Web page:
PROJECT 86: The End?

The 90’s was a decade of change in the heavy music soundscape and only the innovators survived. While pop metal was booted from the throne, nu metal bands like P.O.D. and Project 86 took their place and gave us great music to feast our ears upon. With rumors of the end approaching for P86, it was high time to get things straight from the horse’s mouth- the always articulate main man Andrew Schwab. 

Paint me a picture what it was like starting the band Project 86 in the 90’s. Did you imagine to be making music more than a quarter century later?

Andrew: Kind of a long tale! (I am working on a book which documents my journey through Project 86, starting in the beginning. Shameless plug – it’s available for preorder at and should be done later this year ;). To keep it simple: the desire was to play some shows and record some music. There was never a long-term plan, but just a focus on the next goal ahead! One rehearsal led to another. One song led to another. One show led to another, and so on. I have always viewed each record as potentially the last, every show as potentially the last. I have been pleasantly surprised every time I have been proven wrong!

Every year rock bands hang it up, and never in the same way. Some retire, only to unretire in a few years. Others tour until their bodies give out, and many – quite frankly – play long past their prime. Obviously you’ve given a lot of time over to wrapping this part of your life up with a bow and sending it off with some closure. When did you know it was time for P86’s swan song, and how long have you been planning this?

This has become a complicated question in recent history, in the best possible way. I announced the end of Project 86 for two reasons. First, I felt creatively exhausted. Second, my voice, which has always been a massive source of difficulty, finally reached a breaking point. 

Let me discuss the creative part of this, first. With each successive record it had become increasingly difficult for us to come up with new ideas, while being chased by the high bar of our early history. It just no longer felt…free, fun, or exciting. I knew it had to be destroyed in some form, I just didn’t know what that would look like when I announced it. I had no plan, but I knew I had a passion to set fire to the name. What I realized through making OMNI was that the last Project 86 record was Sheep Among Wolves, our 2017 release, the 10th Project 86 album. The new record is the start of something wholly new – P86:OMNI. Maybe that statement sounds like semantics, but for me it represents a fresh start. For lack of a better way to put it, Project 86 made post-hardcore/rock, and P86:OMNI makes cyberpunk metal set in the OMNIVERSE.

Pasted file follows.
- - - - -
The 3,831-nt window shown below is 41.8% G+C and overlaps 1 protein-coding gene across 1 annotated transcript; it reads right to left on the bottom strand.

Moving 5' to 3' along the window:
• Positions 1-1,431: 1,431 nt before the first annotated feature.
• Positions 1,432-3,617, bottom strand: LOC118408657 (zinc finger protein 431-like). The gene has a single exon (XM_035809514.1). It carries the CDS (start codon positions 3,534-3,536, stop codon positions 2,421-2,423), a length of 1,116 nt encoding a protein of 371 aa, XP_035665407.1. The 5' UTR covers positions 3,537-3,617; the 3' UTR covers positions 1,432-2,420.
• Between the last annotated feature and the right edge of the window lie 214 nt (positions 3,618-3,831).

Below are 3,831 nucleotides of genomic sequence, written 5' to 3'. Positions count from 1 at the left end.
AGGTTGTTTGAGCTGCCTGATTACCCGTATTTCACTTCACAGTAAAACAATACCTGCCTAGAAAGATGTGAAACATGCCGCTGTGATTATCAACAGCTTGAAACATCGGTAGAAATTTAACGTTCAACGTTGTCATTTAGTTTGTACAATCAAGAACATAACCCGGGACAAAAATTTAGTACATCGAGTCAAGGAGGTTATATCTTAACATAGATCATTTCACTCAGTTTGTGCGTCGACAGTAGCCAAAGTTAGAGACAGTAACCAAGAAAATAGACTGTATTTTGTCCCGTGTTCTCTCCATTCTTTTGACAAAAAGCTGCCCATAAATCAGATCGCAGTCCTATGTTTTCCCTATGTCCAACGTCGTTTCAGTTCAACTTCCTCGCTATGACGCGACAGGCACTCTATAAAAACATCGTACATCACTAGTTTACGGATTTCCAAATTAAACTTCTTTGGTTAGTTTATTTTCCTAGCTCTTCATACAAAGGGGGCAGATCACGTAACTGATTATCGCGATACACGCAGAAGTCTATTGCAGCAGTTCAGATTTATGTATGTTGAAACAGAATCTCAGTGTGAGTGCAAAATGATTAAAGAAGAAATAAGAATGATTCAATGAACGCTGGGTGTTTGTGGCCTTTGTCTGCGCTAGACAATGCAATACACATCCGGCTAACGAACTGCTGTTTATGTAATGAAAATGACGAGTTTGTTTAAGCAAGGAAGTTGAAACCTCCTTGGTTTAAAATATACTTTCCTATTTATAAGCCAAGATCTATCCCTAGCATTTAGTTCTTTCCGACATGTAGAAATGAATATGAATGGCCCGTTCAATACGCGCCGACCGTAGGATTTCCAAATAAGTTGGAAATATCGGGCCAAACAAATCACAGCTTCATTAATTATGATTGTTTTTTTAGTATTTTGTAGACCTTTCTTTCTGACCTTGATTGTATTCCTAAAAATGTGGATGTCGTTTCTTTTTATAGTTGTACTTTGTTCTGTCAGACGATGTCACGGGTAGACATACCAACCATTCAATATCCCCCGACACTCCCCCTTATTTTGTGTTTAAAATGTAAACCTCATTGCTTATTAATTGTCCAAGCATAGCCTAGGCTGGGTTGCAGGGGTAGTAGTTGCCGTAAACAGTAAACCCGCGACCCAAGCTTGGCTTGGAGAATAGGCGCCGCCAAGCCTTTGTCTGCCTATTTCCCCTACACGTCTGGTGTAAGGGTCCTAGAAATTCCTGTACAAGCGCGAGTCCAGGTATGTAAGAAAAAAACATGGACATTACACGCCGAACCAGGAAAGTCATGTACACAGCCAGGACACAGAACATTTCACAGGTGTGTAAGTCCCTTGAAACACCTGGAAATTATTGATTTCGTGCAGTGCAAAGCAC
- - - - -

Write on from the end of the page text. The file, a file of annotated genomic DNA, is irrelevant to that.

On the subject of my voice…

During the Truthless Heroes era I developed a vocal cord nodule. It reached the point where I was scheduled to have surgery in 2003. At the last minute, after praying about it, I cancelled the surgery and never went to another vocal coach, doctor, or speech therapist after that. Over the years, I assumed it was only getting worse, and that I would eventually lose it completely (I say “assume” because I never went to a voice doctor ever again-until 2022). 

Then, I blew my voice out very bad in 2022 after coming down with COVID. I was convinced I had lost my voice permanently, after it didn’t come back for about six weeks. Finally, I did what I feared most for two decades: I went back to the doctor. I was resolved to hear very bad news, but I received the opposite: the nodule was gone and my vocal cords were totally healthy! I wasn’t prepared for that. The world spun around me as I walked out of the doctor’s office, the burden I had been carrying for years had finally been lifted. I can’t put into words how much lighter I felt.

Not coincidentally, on OMNI I found a new voice – a heavier voice – after so many years and so many records (actually I had been singing this way in the live setting for many years, but never on a record). After tracking the first song, my producer, Beau Burchell, turned around and said to me, “Dude, you have never sounded this good.”